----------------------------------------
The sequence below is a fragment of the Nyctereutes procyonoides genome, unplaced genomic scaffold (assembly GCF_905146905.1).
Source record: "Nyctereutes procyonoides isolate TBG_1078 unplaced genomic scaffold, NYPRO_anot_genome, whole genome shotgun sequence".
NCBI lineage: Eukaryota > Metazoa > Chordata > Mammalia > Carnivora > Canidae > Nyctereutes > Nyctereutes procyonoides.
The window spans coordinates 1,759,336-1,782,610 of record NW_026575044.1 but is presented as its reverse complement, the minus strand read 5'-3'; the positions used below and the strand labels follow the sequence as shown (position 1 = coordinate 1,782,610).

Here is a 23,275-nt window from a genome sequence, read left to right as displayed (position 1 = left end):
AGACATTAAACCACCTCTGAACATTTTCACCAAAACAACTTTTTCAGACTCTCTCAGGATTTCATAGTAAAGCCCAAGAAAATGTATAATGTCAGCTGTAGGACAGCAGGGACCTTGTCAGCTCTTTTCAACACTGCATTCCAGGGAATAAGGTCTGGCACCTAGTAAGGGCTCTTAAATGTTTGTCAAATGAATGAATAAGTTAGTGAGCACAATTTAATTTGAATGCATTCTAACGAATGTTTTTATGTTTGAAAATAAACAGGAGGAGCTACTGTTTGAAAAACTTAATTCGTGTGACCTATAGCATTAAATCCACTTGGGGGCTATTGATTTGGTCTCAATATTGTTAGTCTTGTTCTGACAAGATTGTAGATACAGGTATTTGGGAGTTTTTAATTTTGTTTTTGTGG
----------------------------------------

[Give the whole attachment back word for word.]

The sequence below is a fragment of the Nyctereutes procyonoides genome, unplaced genomic scaffold (assembly GCF_905146905.1).
Source record: "Nyctereutes procyonoides isolate TBG_1078 unplaced genomic scaffold, NYPRO_anot_genome, whole genome shotgun sequence".
NCBI lineage: Eukaryota > Metazoa > Chordata > Mammalia > Carnivora > Canidae > Nyctereutes > Nyctereutes procyonoides.
The window spans coordinates 1,759,336-1,782,610 of record NW_026575044.1 but is presented as its reverse complement, the minus strand read 5'-3'; the positions used below and the strand labels follow the sequence as shown (position 1 = coordinate 1,782,610).

Here is a 23,275-nt window from a genome sequence, read left to right as displayed (position 1 = left end):
AGACATTAAACCACCTCTGAACATTTTCACCAAAACAACTTTTTCAGACTCTCTCAGGATTTCATAGTAAAGCCCAAGAAAATGTATAATGTCAGCTGTAGGACAGCAGGGACCTTGTCAGCTCTTTTCAACACTGCATTCCAGGGAATAAGGTCTGGCACCTAGTAAGGGCTCTTAAATGTTTGTCAAATGAATGAATAAGTTAGTGAGCACAATTTAATTTGAATGCATTCTAACGAATGTTTTTATGTTTGAAAATAAACAGGAGGAGCTACTGTTTGAAAAACTTAATTCGTGTGACCTATAGCATTAAATCCACTTGGGGGCTATTGATTTGGTCTCAATATTGTTAGTCTTGTTCTGACAAGATTGTAGATACAGGTATTTGGGAGTTTTTAATTTTGTTTTTGTGG